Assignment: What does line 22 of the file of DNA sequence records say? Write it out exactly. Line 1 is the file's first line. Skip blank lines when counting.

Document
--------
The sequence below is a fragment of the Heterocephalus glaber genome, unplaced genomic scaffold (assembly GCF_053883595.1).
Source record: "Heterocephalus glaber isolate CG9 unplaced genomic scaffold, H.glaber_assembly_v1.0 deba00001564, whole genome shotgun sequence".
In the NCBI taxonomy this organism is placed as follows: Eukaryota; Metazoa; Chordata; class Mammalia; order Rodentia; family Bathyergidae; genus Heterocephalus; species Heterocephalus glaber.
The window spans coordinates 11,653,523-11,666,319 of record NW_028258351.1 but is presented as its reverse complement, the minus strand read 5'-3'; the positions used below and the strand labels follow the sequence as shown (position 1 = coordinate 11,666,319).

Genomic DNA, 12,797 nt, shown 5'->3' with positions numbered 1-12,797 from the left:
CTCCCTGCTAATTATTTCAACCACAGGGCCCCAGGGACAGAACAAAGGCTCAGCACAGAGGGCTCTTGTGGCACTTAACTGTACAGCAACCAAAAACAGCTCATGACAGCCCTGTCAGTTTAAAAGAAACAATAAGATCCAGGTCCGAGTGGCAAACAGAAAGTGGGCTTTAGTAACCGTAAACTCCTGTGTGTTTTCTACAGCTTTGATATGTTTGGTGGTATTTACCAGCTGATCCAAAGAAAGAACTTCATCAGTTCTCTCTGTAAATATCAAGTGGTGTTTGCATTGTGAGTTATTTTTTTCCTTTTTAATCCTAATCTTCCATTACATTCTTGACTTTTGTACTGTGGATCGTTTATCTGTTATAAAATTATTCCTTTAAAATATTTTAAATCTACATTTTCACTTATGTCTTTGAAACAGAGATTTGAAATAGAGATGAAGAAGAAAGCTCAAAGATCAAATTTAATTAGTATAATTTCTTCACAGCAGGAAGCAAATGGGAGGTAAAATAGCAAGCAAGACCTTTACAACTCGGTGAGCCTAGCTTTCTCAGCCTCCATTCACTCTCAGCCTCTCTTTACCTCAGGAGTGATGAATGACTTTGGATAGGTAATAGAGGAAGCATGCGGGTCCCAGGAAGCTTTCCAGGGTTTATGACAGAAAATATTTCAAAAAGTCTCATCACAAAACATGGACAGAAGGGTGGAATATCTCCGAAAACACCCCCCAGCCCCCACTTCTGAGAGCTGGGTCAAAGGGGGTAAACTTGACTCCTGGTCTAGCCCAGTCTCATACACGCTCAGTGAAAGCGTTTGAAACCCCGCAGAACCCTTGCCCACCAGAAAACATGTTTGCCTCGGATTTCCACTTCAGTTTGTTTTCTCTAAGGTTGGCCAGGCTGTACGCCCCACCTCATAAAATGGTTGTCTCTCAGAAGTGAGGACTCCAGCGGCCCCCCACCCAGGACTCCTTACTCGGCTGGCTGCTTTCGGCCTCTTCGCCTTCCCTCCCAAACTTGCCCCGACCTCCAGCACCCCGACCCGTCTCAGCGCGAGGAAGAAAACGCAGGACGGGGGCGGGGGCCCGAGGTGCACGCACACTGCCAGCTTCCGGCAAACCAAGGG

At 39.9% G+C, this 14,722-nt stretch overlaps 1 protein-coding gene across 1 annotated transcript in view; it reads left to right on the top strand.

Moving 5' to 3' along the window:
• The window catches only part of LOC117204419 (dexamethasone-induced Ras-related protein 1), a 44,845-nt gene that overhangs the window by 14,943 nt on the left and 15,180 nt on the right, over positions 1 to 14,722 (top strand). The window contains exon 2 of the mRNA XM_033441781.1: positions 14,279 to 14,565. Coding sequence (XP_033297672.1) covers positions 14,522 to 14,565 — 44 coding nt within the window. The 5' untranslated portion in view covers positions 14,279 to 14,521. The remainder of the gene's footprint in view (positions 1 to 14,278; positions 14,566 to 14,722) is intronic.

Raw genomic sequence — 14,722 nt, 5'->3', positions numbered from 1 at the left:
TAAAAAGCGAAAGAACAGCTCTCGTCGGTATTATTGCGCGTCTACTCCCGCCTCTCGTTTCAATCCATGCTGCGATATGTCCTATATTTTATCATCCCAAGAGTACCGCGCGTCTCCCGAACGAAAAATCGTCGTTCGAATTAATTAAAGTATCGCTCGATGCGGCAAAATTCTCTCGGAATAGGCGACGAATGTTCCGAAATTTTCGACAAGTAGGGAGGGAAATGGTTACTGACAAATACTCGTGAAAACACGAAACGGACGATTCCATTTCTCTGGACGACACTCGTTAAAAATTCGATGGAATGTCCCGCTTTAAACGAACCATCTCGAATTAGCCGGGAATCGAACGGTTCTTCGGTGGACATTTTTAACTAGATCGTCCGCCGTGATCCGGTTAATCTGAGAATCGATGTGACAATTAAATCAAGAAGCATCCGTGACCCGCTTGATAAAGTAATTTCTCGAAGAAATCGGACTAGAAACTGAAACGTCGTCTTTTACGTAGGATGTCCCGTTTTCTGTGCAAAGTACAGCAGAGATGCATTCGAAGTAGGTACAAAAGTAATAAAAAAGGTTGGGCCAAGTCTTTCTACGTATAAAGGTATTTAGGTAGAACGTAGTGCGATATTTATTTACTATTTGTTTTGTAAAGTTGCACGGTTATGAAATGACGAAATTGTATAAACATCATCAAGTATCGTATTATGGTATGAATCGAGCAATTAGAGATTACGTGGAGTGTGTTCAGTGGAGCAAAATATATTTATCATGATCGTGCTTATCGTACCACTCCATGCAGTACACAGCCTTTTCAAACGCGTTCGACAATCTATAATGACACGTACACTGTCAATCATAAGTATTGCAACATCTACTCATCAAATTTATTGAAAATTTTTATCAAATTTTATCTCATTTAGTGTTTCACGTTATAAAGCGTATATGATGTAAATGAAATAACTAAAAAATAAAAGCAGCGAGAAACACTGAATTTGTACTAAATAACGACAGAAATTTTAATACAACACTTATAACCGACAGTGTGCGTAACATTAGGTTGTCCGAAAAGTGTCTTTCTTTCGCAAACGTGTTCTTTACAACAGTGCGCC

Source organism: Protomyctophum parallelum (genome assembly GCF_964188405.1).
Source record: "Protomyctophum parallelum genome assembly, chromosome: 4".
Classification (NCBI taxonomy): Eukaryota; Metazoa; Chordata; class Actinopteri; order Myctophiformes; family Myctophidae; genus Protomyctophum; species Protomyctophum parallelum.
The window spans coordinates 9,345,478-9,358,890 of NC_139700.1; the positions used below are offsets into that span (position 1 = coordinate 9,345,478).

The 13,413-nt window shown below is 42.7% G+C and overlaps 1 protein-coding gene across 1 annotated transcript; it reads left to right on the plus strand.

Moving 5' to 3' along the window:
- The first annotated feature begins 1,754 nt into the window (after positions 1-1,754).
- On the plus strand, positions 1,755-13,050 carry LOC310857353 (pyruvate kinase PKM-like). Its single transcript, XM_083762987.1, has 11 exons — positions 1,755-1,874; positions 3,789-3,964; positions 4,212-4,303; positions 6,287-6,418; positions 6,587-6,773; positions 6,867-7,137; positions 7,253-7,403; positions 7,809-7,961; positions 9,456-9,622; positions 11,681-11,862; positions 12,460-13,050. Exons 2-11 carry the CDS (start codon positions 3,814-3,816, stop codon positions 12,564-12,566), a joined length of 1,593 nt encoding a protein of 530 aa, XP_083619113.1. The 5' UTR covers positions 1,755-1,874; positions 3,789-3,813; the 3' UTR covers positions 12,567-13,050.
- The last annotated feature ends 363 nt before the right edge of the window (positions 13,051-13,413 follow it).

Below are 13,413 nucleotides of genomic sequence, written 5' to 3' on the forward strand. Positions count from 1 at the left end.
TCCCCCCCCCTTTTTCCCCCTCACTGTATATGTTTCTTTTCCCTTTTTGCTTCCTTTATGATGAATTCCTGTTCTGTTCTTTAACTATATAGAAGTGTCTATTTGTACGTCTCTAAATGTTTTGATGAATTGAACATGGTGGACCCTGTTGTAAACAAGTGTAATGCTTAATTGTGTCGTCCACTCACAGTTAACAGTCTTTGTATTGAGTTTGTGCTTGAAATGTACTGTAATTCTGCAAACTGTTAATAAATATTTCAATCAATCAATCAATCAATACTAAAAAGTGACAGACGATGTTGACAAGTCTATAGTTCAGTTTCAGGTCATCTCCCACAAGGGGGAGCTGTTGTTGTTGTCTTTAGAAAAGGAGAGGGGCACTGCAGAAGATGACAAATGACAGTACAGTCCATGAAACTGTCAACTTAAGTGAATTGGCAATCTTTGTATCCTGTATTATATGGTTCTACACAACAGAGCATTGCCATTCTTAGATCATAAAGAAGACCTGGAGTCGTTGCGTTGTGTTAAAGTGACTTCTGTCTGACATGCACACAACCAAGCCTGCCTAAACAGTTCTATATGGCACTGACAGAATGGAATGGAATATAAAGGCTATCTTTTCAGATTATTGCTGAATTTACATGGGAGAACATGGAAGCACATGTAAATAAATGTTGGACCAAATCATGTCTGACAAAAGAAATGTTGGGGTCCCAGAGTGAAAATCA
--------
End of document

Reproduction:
TCCCCCCCCCTTTTTCCCCCTCACTGTATATGTTTCTTTTCCCTTTTTGCTTCCTTTATGATGAATTCCTGTTCTGTTCTTTAACTATATAGAAGTGTCTATTTGTACGTCTCTAAATGTTTTGATGAATTGAACATGGTGGACCCTGTTGTAAACAAGTGTAATGCTTAATTGTGTCGTCCACTCACAGTTAACAGTCTTTGTATTGAGTTTGTGCTTGAAATGTACTGTAATTCTGCAAACTGTTAATAAATATTTCAATCAATCAATCAATCAATACTAAAAAGTGACAGACGATGTTGACAAGTCTATAGTTCAGTTTCAGGTCATCTCCCACAAGGGGGAGCTGTTGTTGTTGTCTTTAGAAAAGGAGAGGGGCACTGCAGAAGATGACAAATGACAGTACAGTCCATGAAACTGTCAACTTAAGTGAATTGGCAATCTTTGTATCCTGTATTATATGGTTCTACACAACAGAGCATTGCCATTCTTAGATCATAAAGAAGACCTGGAGTCGTTGCGTTGTGTTAAAGTGACTTCTGTCTGACATGCACACAACCAAGCCTGCCTAAACAGTTCTATATGGCACTGACAGAATGGAATGGAATATAAAGGCTATCTTTTCAGATTATTGCTGAATTTACATGGGAGAACATGGAAGCACATGTAAATAAATGTTGGACCAAATCATGTCTGACAAAAGAAATGTTGGGGTCCCAGAGTGAAAATCA